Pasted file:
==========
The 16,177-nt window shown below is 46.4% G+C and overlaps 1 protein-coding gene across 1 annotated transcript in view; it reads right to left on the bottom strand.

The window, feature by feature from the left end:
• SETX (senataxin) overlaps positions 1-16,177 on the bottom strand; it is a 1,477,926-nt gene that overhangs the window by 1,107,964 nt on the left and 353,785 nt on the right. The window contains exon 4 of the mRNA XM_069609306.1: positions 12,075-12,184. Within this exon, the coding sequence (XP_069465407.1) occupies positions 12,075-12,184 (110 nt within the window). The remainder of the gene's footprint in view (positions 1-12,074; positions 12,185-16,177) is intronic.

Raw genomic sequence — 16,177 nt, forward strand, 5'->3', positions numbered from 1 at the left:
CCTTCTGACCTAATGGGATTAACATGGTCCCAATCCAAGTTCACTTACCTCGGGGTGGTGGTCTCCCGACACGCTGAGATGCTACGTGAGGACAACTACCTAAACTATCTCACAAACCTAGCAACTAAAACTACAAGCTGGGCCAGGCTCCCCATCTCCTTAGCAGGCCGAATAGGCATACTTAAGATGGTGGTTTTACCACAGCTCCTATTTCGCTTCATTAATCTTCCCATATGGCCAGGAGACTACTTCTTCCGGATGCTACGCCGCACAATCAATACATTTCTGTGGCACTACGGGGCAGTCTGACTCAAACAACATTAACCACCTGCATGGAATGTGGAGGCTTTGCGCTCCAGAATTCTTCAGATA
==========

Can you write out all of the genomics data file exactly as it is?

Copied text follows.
The 16,177-nt window shown below is 46.4% G+C and overlaps 1 protein-coding gene across 1 annotated transcript in view; it reads right to left on the bottom strand.

The window, feature by feature from the left end:
• SETX (senataxin) overlaps positions 1-16,177 on the bottom strand; it is a 1,477,926-nt gene that overhangs the window by 1,107,964 nt on the left and 353,785 nt on the right. The window contains exon 4 of the mRNA XM_069609306.1: positions 12,075-12,184. Within this exon, the coding sequence (XP_069465407.1) occupies positions 12,075-12,184 (110 nt within the window). The remainder of the gene's footprint in view (positions 1-12,074; positions 12,185-16,177) is intronic.

Raw genomic sequence — 16,177 nt, forward strand, 5'->3', positions numbered from 1 at the left:
CCTTCTGACCTAATGGGATTAACATGGTCCCAATCCAAGTTCACTTACCTCGGGGTGGTGGTCTCCCGACACGCTGAGATGCTACGTGAGGACAACTACCTAAACTATCTCACAAACCTAGCAACTAAAACTACAAGCTGGGCCAGGCTCCCCATCTCCTTAGCAGGCCGAATAGGCATACTTAAGATGGTGGTTTTACCACAGCTCCTATTTCGCTTCATTAATCTTCCCATATGGCCAGGAGACTACTTCTTCCGGATGCTACGCCGCACAATCAATACATTTCTGTGGCACTACGGGGCAGTCTGACTCAAACAACATTAACCACCTGCATGGAATGTGGAGGCTTTGCGCTCCAGAATTCTTCAGATA